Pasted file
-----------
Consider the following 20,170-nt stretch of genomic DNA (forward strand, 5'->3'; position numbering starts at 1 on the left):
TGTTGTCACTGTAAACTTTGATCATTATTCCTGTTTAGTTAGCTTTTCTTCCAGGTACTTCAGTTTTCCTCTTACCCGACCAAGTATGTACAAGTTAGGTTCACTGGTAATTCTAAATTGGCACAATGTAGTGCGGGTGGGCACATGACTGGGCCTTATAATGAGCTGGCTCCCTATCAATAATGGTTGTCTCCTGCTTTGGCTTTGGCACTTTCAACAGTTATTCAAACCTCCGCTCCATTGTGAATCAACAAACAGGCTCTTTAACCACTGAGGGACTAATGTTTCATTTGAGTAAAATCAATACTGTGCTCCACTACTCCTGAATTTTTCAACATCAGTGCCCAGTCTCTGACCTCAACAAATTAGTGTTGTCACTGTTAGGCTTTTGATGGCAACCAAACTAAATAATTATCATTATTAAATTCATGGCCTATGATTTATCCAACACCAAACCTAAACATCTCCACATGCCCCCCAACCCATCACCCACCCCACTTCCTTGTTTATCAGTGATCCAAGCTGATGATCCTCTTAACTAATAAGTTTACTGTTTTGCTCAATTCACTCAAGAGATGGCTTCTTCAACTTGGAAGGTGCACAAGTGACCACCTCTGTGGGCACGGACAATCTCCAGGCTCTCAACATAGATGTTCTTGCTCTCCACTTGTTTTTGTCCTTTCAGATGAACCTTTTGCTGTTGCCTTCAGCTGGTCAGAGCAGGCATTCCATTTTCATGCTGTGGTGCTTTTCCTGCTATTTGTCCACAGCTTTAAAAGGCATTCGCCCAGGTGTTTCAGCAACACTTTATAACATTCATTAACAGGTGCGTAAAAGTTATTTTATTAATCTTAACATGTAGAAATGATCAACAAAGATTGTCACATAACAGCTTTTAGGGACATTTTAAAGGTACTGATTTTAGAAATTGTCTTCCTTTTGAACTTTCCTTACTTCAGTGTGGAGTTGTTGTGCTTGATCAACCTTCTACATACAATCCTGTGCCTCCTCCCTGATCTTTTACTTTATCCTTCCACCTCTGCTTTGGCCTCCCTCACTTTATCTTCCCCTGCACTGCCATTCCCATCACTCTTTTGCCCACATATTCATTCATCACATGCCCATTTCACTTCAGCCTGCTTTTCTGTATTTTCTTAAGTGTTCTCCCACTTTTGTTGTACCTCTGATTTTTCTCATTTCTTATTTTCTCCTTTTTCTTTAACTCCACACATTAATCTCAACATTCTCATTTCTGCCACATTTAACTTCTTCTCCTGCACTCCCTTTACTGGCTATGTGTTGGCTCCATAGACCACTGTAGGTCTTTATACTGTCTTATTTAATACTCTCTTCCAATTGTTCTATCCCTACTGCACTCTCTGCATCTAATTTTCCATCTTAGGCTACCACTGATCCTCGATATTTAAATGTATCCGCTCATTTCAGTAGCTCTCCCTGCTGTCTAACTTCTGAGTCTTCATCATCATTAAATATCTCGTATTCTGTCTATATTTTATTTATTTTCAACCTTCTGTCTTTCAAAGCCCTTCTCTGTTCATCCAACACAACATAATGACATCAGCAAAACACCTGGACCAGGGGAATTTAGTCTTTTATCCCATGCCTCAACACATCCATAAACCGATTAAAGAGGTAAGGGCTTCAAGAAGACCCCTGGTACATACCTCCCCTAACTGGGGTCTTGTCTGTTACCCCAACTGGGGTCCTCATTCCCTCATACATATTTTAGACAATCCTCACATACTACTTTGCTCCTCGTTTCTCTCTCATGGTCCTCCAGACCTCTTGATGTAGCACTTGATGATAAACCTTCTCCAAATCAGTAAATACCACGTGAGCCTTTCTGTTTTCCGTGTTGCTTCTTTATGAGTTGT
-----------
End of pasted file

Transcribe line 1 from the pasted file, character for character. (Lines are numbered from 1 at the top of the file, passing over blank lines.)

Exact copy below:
Consider the following 20,170-nt stretch of genomic DNA (forward strand, 5'->3'; position numbering starts at 1 on the left):